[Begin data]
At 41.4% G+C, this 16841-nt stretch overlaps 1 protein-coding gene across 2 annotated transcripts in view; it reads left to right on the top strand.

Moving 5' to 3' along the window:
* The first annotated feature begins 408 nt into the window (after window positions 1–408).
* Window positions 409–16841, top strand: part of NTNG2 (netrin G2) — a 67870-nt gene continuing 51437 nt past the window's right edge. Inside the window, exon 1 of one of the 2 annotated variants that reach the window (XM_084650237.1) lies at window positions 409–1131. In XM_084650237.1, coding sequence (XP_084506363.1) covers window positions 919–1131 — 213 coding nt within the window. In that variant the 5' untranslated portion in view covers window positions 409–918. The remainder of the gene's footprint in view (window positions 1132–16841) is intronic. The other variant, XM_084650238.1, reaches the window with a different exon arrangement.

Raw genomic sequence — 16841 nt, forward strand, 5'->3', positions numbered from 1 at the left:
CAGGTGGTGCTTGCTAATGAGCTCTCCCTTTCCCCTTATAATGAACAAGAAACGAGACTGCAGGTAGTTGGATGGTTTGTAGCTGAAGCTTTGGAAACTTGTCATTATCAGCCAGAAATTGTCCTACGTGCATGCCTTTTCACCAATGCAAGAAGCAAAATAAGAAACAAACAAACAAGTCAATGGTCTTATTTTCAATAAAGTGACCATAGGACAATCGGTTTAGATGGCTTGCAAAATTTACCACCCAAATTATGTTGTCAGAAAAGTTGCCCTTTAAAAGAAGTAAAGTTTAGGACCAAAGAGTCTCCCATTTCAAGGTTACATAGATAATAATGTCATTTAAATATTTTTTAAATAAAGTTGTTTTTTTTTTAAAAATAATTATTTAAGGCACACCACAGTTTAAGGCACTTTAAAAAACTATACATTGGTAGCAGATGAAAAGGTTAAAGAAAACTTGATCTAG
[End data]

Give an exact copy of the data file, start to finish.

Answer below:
At 41.4% G+C, this 16841-nt stretch overlaps 1 protein-coding gene across 2 annotated transcripts in view; it reads left to right on the top strand.

Moving 5' to 3' along the window:
* The first annotated feature begins 408 nt into the window (after window positions 1–408).
* Window positions 409–16841, top strand: part of NTNG2 (netrin G2) — a 67870-nt gene continuing 51437 nt past the window's right edge. Inside the window, exon 1 of one of the 2 annotated variants that reach the window (XM_084650237.1) lies at window positions 409–1131. In XM_084650237.1, coding sequence (XP_084506363.1) covers window positions 919–1131 — 213 coding nt within the window. In that variant the 5' untranslated portion in view covers window positions 409–918. The remainder of the gene's footprint in view (window positions 1132–16841) is intronic. The other variant, XM_084650238.1, reaches the window with a different exon arrangement.

Raw genomic sequence — 16841 nt, forward strand, 5'->3', positions numbered from 1 at the left:
CAGGTGGTGCTTGCTAATGAGCTCTCCCTTTCCCCTTATAATGAACAAGAAACGAGACTGCAGGTAGTTGGATGGTTTGTAGCTGAAGCTTTGGAAACTTGTCATTATCAGCCAGAAATTGTCCTACGTGCATGCCTTTTCACCAATGCAAGAAGCAAAATAAGAAACAAACAAACAAGTCAATGGTCTTATTTTCAATAAAGTGACCATAGGACAATCGGTTTAGATGGCTTGCAAAATTTACCACCCAAATTATGTTGTCAGAAAAGTTGCCCTTTAAAAGAAGTAAAGTTTAGGACCAAAGAGTCTCCCATTTCAAGGTTACATAGATAATAATGTCATTTAAATATTTTTTAAATAAAGTTGTTTTTTTTTTAAAAATAATTATTTAAGGCACACCACAGTTTAAGGCACTTTAAAAAACTATACATTGGTAGCAGATGAAAAGGTTAAAGAAAACTTGATCTAG